Posted: Friday, October 30, 2020 4:02 PM
“I don’t know what a war will look like, but it was the closest thing to a war I have ever seen.” It is shocking to hear it spoken by a doctor, in Madrid, at the La Paz hospital. So says Pablo Millán, intensive care doctor, intensive care unit with COVId-19 patients.
In this hospital, one of the most important in Madrid and Spain, there are nearly fifty critical patients and 150 infected patients have been admitted to the ICU.
They saw, at the worst of the pandemic, how up to 40 people died in a single day. “What we’re doing is saving time, it’s time we gave them up and kept them alive,” adds Millán to laSexta, who entered the ICU in La Paz, a place rarely seen in television because access is restricted.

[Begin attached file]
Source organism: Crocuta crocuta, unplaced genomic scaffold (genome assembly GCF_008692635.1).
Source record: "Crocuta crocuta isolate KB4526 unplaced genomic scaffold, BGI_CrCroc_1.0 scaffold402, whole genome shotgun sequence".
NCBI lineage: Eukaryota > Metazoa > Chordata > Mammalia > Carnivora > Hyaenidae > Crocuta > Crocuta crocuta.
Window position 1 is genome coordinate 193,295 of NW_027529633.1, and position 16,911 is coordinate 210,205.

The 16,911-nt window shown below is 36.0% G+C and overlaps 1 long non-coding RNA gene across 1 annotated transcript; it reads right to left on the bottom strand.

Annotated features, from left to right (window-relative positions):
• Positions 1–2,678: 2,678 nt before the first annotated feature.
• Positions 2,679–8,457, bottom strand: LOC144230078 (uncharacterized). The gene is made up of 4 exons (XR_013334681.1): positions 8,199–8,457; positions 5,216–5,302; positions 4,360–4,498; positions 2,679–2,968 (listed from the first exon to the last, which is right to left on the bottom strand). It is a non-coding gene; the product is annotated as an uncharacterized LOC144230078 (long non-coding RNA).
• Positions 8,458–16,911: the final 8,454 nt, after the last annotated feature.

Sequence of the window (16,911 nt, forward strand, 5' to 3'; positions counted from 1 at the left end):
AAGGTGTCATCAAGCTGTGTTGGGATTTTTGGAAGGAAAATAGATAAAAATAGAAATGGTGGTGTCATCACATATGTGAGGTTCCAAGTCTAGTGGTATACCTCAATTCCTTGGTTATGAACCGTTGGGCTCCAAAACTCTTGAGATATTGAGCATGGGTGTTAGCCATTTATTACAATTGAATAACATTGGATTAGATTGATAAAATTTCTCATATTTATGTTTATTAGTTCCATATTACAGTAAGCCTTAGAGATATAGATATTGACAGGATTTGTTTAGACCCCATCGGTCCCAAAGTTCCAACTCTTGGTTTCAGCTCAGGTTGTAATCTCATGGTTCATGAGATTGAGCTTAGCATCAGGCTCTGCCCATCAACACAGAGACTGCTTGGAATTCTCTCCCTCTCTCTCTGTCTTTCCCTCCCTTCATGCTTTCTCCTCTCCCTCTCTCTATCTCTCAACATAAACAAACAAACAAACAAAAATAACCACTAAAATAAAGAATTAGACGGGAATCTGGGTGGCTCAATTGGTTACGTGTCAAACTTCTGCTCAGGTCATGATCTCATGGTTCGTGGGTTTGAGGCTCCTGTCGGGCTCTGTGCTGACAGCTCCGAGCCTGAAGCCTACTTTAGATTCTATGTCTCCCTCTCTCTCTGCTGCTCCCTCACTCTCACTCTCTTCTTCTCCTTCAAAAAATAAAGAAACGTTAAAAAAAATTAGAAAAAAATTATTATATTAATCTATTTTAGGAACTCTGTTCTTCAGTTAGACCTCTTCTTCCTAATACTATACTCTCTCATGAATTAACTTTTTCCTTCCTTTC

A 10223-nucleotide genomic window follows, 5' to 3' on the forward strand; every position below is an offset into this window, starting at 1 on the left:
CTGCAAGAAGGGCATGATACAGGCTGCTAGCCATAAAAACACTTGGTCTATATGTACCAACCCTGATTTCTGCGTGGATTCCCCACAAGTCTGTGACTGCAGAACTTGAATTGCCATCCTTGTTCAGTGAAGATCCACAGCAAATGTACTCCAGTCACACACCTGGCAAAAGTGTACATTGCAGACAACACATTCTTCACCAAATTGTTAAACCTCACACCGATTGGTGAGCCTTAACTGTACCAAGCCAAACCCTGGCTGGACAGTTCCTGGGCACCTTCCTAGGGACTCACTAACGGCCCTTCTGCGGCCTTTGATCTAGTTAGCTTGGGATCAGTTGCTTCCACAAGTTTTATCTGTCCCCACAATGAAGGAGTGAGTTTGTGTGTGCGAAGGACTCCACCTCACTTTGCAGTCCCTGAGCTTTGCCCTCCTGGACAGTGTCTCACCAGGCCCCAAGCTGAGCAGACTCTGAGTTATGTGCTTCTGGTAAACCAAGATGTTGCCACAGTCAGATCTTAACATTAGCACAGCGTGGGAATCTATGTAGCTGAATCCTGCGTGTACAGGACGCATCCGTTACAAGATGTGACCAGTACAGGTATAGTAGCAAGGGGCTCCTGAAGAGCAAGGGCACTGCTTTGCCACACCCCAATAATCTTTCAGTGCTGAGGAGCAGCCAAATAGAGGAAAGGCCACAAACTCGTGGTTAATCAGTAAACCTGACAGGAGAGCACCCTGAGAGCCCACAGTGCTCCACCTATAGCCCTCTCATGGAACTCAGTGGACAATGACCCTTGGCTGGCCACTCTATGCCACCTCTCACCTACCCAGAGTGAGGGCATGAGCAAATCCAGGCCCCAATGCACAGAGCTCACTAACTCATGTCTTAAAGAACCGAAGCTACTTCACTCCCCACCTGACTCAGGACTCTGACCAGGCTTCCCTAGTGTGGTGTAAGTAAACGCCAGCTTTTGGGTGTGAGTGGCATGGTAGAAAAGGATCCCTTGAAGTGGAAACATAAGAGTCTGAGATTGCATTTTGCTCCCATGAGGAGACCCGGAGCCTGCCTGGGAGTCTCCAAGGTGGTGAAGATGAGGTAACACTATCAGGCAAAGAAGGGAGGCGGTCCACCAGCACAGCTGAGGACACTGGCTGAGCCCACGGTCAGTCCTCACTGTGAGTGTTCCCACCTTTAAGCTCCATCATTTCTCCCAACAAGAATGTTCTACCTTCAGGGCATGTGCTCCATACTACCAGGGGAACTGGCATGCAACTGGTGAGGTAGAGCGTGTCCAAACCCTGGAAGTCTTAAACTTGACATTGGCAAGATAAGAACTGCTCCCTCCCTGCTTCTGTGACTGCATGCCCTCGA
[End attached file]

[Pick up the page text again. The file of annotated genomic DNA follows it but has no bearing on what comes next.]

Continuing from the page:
In fact, he tells us how emotionally “hard” it is that the families of patients cannot come and see them, that they are not close to each other, combining feelings of “fear”, “anguish” and “helplessness”.
Abelardo García, head of the intensive medicine department at La Paz hospital, says they are “used” to serious situations, but admits that it is an “avalanche”.
He says they went on vacation “thinking it was going to be controlled” and “suddenly the problem started again”. “There was no time to rest, we had the illusion that it was going to be half controlled,” he said.
But they don’t let their spirits wither because they suspect the situation will drag on and on. For them, for their patients, they think of leaving the skin. Because they know that the latter help can be the key to keeping them connected with life.